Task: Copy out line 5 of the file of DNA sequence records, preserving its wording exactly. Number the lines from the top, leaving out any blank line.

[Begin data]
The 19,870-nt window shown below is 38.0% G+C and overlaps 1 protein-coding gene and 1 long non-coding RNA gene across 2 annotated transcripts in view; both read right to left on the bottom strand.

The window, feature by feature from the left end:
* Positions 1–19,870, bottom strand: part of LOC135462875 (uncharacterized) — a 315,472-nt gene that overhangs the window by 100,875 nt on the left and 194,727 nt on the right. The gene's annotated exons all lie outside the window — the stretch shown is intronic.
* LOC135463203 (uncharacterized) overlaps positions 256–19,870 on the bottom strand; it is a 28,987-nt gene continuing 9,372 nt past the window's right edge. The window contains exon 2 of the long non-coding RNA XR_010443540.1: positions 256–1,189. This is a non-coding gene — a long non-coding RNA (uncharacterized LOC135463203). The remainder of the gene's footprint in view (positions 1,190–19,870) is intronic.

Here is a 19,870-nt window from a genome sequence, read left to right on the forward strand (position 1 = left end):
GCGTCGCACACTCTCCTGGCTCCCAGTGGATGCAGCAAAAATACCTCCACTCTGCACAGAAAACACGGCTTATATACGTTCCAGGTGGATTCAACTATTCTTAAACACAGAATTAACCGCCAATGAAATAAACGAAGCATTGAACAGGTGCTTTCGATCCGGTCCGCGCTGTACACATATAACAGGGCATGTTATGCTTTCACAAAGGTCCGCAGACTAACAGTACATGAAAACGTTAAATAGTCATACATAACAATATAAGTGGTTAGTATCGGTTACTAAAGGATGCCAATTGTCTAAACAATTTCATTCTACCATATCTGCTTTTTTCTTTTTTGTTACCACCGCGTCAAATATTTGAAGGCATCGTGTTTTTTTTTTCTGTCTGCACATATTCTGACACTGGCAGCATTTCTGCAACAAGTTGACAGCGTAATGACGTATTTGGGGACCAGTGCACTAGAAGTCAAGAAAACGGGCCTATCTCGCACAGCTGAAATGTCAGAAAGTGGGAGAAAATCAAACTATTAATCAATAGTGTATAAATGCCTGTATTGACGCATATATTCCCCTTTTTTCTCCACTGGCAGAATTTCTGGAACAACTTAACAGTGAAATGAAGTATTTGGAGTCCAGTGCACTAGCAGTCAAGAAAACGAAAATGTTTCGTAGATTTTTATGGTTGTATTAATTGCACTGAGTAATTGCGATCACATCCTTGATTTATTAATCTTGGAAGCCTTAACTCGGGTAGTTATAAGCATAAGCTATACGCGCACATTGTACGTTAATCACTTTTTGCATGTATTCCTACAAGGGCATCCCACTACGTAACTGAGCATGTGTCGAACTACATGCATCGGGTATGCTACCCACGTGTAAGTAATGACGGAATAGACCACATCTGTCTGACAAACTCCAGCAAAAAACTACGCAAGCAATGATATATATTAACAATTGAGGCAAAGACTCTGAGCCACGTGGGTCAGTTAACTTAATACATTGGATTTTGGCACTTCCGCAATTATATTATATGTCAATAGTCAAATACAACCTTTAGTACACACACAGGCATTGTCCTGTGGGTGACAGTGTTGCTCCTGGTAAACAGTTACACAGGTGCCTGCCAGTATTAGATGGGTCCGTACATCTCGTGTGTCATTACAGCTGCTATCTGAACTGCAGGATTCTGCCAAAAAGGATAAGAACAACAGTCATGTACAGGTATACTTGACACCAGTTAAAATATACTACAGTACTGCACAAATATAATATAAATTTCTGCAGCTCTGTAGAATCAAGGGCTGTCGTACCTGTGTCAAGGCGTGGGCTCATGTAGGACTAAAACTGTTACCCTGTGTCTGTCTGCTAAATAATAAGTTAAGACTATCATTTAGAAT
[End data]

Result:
Here is a 19,870-nt window from a genome sequence, read left to right on the forward strand (position 1 = left end):